As for the future, DSL maintains the latest kernel so new hardware would work.
aiwk171
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June 15, 2011, 12:45:35 PM
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Allright. Well if you don't trust the client from bitcoin.org or the ubuntu live CD, they are both open source, so you are able to compile it yourself.

Yes, and I also suggest, you read through the whole source-code that constitutes the entire Ubuntu distribution, just to make extra-sure Smiley

MBH: The whole point is to backup the entire disk, no? In that case, you still have to move your wallet.dat between the old CD and the new one. Besides, who guarantees that DSL will still be maintained a few years from now.

But if the encryption part was just meant for your wallet.dat, then yes, that's what I suggested. Just make sure, you use an encryption that will still be secure in a few years, otherwise, I'll steal it now (from your lame-ass cloud provider in case you use dropbox), keep it and decrypt it in 2018 with my quadruple ATI-over9000. Just a possible scenario. I prefer the more minimalistic physical security.
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June 15, 2011, 12:50:29 PM
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Allright. Well if you don't trust the client from bitcoin.org or the ubuntu live CD, they are both open source, so you are able to compile it yourself.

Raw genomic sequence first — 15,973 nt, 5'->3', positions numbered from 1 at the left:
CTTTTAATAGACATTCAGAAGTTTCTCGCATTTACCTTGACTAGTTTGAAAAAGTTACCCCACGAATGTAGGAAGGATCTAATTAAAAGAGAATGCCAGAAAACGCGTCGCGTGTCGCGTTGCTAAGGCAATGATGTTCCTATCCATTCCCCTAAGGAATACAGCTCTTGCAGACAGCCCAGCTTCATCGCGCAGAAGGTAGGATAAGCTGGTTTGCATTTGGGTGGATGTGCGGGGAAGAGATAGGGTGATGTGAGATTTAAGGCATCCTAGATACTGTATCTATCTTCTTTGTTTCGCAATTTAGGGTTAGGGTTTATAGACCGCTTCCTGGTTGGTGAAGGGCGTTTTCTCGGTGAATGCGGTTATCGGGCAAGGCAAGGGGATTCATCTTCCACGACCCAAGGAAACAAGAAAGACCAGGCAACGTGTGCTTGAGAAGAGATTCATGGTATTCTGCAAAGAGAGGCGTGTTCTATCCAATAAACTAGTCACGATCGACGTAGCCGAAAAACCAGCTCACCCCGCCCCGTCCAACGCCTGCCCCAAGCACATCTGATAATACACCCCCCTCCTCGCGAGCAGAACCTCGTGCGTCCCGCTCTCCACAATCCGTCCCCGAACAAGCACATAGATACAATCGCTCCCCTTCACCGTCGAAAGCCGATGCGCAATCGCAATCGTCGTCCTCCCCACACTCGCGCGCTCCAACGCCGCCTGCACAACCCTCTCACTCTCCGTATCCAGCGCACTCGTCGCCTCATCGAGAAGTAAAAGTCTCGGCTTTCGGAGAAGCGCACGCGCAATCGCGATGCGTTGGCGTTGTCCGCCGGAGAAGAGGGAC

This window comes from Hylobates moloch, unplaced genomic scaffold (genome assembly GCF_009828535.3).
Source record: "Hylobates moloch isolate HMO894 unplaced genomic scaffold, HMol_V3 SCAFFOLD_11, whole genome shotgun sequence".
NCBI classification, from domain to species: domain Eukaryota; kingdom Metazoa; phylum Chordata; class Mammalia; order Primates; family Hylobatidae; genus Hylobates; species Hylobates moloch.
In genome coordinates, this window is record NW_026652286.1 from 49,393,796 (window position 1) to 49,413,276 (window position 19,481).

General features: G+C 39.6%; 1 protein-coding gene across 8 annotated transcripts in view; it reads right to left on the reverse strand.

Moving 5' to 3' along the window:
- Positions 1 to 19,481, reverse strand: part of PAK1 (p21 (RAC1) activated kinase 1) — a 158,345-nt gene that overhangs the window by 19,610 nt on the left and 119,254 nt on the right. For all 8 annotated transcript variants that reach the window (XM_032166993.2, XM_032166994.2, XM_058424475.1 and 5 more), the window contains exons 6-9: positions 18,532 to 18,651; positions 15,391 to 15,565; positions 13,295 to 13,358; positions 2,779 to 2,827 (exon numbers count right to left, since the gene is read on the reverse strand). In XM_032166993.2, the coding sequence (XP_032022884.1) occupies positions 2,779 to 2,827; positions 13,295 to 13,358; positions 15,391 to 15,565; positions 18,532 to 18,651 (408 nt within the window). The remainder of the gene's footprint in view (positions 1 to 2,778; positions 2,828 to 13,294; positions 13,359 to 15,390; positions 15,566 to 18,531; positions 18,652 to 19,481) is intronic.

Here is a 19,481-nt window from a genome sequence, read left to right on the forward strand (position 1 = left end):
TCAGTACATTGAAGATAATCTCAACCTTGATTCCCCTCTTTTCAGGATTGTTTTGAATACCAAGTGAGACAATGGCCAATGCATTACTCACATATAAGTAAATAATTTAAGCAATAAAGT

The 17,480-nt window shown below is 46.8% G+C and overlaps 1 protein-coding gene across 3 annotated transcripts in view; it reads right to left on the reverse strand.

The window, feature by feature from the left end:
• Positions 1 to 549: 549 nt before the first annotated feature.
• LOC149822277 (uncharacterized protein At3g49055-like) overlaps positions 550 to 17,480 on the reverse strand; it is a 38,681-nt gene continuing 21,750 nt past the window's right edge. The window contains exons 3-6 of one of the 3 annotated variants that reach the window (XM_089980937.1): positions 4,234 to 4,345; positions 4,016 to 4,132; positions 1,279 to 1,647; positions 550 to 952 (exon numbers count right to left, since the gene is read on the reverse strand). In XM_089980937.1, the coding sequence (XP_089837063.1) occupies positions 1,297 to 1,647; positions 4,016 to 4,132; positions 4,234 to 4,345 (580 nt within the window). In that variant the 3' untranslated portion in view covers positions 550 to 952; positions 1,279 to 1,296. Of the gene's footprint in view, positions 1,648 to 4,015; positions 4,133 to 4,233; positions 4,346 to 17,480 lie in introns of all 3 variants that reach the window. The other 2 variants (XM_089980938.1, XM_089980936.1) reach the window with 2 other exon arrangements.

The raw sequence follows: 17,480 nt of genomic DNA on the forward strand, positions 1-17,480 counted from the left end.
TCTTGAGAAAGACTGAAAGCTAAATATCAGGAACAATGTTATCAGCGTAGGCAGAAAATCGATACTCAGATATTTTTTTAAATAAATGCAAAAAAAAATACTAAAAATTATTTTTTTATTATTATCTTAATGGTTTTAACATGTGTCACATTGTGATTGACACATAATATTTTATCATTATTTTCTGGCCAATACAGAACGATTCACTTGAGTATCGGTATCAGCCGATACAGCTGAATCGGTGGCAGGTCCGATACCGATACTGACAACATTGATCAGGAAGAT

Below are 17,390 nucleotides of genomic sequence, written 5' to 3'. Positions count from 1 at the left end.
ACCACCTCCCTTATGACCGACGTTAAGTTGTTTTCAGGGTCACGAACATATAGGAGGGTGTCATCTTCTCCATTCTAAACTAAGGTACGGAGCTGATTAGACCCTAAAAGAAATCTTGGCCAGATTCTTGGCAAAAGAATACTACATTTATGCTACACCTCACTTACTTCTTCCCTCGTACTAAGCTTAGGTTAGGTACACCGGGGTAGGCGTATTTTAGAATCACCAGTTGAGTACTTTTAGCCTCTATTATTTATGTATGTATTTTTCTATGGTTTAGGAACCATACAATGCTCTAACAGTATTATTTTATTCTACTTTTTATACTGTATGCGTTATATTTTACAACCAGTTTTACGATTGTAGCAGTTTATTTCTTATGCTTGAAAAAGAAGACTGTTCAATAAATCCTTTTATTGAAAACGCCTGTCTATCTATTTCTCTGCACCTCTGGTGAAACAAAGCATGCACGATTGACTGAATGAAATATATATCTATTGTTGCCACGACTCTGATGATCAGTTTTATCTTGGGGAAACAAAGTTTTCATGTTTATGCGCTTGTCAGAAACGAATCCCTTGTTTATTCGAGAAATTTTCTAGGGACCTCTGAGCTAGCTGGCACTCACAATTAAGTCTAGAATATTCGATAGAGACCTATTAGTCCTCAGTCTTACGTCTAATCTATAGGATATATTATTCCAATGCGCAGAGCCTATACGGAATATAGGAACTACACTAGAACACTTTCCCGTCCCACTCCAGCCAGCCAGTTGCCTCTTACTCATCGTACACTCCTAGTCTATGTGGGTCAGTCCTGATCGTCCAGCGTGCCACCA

Yes, and I also suggest, you read through the whole source-code that constitutes the entire Ubuntu distribution, just to make extra-sure Smiley

Well that's not really true obviously. But it is possible to see changes in the sourcecode.
MBH
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June 15, 2011, 12:54:00 PM
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Put DSL on a USB drive to boot it. Make a partition on it (or a file) and encrypt it, then place your dat file there.

If you went with an encrypted file as a partition (mounted as a loop device), then you can back it up to JungleDisk.com, which also uses encryption (AES).

So, your dat file is encrypted and is backed up and encrypted on their servers as well.

If DSL isn't maintained? Use another light weight distro. Your file can be moved wherever you want.
aiwk171
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June 15, 2011, 12:58:04 PM
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+1, I got it now. AES is actually secure enough, that it'll be safe forever provided mathematics don't completely vanish and the laws of physics still apply (and your key-length is sufficient).

Still, I prefer not to encrypt the file, since the passphrases either have to be written down or remembered, both of which aren't exactly ideal (Think brain hemorrhage, which I definitely plan to get one of these days).

Also, newbs can barely handle Ubuntu.
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June 15, 2011, 01:05:16 PM
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Hi,

For the same reasons that you made this post, I just created a small program that generates bitcoin addresses and saves the keypair as an encrypted wallet file. It's basically a tool for the overly paranoid, since it doesn't create any unencrypted intermediate files and doesn't require the full bitcoin client just to generate an address. It also generates just 1 address, so it's impossible for somebody to steal your keys from an "old backup".